Melting Pot

Joan Nathan’s Quiches, Kugels, and Couscous: My Search for Jewish Cooking in France doesn’t have a very French title. Quiche is more American fantasy than true French staple; no one eats kugels in France nowadays; and the French do not speak of “cooking” but rather of “cuisine” or “the table.” But such quibbles should not prevent one from digging into Nathan’s story of Jewish-French culinary culture and its development. Probably America’s leading writer on Jewish food, Nathan (who, I should mention, consulted with me briefly while writing the book) is especially well known for her historical cookbook, Jewish Cooking in America, but she also has experience with French cuisine going back to her student days in the 1950s. In her frequent travels through France, where her family has roots, she has collected recipes, stories, reflections, pictures, and historical data on the local Jewish cuisine.

France is one of the great centers of Jewish cuisine for two reasons. The first, and most obvious, is that France is one of the very few countries in which eating is less a corporeal necessity than a culture unto itself. Indeed, the Jean Anthelme Brillat-Savarin, the 18th-century codifier of French gastronomy, even banned the word “feed” (“Animals,” he wrote, “are fed, man eats”). French Jews had to adapt to such mores. The second reason is the melting pot that is French Jewry, which is now the third largest Jewish population center, second only to Israel in its diversity. In the past two centuries, France has seen large-scale immigration from both Central and Eastern Europe, North Africa, and the Near East. Each group of newcomers has worked to preserve its traditions in two key realms: liturgy and food.

Gurfinkiel - FalafelIn recent years, French Jewry has also made a massive and unexpected return to religious observance, creating a new demand for kosher cuisine. According to the Shamash worldwide database, France now boasts 379 kosher restaurants, for a Jewish population of about 500,000. (By contrast, the United States has 5.5 million Jews but only 1510 kosher restaurants). Unfortunately, Nathan’s vision of France and French-Jewish cooking has not caught up with these developments. She scants the vast array of kosher restaurants that have transformed Jewish life in France, bringing French-Jewish food to prominence and raising its standards of quality to unprecedented levels. Her list of eighteen notable restaurants includes only three certified kosher restaurants. A fourth restaurant, which she describes as kosher, claims indeed to be so, but was never certified by any rabbinical authority.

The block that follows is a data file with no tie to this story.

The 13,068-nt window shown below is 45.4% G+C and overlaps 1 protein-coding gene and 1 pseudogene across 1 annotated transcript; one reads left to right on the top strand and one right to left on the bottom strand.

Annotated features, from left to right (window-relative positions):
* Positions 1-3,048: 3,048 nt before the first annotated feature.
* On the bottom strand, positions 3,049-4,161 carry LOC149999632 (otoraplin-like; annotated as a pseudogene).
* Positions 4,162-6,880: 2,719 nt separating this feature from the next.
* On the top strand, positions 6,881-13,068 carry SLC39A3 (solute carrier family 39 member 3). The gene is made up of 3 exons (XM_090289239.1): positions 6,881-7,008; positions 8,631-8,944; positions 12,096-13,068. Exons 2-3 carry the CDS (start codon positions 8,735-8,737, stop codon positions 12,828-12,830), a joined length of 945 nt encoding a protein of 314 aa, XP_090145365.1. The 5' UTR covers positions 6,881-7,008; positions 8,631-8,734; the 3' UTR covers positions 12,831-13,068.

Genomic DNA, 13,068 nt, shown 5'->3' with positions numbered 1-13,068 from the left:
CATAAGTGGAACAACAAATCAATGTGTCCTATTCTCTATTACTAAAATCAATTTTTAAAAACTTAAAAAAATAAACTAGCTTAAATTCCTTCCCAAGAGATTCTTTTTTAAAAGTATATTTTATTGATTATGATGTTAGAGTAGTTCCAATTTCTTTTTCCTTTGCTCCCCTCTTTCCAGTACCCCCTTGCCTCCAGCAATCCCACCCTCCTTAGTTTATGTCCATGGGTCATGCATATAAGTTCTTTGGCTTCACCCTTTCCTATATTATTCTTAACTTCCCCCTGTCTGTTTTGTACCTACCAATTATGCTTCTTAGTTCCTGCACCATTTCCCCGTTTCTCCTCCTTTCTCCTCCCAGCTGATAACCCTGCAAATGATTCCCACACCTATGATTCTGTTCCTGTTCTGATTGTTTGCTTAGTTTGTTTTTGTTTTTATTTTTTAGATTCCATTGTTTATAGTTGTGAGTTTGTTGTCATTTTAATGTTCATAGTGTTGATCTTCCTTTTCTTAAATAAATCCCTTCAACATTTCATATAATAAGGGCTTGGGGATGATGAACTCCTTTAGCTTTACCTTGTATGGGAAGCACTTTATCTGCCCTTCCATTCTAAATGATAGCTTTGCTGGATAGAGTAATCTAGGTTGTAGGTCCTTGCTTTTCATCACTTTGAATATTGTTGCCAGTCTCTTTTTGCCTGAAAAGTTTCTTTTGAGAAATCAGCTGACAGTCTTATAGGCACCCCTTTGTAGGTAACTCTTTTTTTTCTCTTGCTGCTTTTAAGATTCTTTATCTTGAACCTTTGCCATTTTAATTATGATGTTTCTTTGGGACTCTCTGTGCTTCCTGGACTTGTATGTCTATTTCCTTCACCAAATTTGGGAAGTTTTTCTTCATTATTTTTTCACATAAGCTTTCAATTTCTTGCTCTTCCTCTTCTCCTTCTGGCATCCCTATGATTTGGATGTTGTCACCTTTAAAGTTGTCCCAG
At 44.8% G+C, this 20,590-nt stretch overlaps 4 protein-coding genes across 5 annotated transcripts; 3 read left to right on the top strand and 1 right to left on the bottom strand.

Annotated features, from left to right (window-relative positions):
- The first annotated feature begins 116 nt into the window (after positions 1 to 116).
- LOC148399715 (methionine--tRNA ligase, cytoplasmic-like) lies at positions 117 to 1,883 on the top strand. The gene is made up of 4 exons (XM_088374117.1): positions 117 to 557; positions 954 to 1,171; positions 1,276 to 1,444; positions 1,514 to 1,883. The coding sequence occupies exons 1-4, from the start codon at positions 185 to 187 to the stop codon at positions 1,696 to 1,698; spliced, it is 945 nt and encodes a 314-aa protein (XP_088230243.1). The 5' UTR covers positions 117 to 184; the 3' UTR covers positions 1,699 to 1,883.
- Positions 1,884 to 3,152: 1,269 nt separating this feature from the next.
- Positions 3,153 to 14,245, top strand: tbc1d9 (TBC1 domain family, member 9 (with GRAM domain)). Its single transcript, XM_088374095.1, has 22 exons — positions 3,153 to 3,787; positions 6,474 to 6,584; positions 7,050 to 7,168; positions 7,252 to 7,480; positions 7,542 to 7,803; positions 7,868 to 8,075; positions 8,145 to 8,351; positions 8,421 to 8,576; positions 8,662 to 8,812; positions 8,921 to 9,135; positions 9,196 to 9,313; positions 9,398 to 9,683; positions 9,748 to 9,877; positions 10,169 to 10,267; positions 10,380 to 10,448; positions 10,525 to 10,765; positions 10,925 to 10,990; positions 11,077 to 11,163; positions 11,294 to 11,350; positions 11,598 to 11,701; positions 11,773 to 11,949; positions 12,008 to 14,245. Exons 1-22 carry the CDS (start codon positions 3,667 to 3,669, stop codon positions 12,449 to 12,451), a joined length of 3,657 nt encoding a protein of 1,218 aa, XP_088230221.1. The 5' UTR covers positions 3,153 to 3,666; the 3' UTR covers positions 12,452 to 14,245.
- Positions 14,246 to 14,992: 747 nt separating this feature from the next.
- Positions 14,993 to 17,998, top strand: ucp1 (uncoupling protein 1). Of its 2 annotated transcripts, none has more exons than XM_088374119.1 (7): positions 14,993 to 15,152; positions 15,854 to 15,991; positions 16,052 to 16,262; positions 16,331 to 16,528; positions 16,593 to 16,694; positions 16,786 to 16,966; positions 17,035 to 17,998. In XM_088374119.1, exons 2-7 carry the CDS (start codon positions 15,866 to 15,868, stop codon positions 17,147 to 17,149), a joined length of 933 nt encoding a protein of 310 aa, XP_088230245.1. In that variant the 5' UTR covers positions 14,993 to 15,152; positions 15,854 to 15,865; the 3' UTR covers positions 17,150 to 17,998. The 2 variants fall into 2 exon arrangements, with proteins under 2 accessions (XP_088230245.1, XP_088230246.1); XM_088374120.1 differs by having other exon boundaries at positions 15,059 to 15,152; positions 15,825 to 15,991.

Nathan’s geographical sense of the Jewish Paris scene is similarly outdated. The Marais and Belleville, of which she writes fondly, have largely vanished as Jewish areas. But visitors who stroll around by Rue Manin (near the Buttes Chaumont park), Porte de la Villette (claiming Europe’s largest kosher meat market), or such West End locations as Rue Jouffroy d’Abbans, Boulevard des Ternes, and Place Victor Hugo, will see Jewish eateries of all sorts, as well as bakeries, supermarkets, butchers, and wine merchants.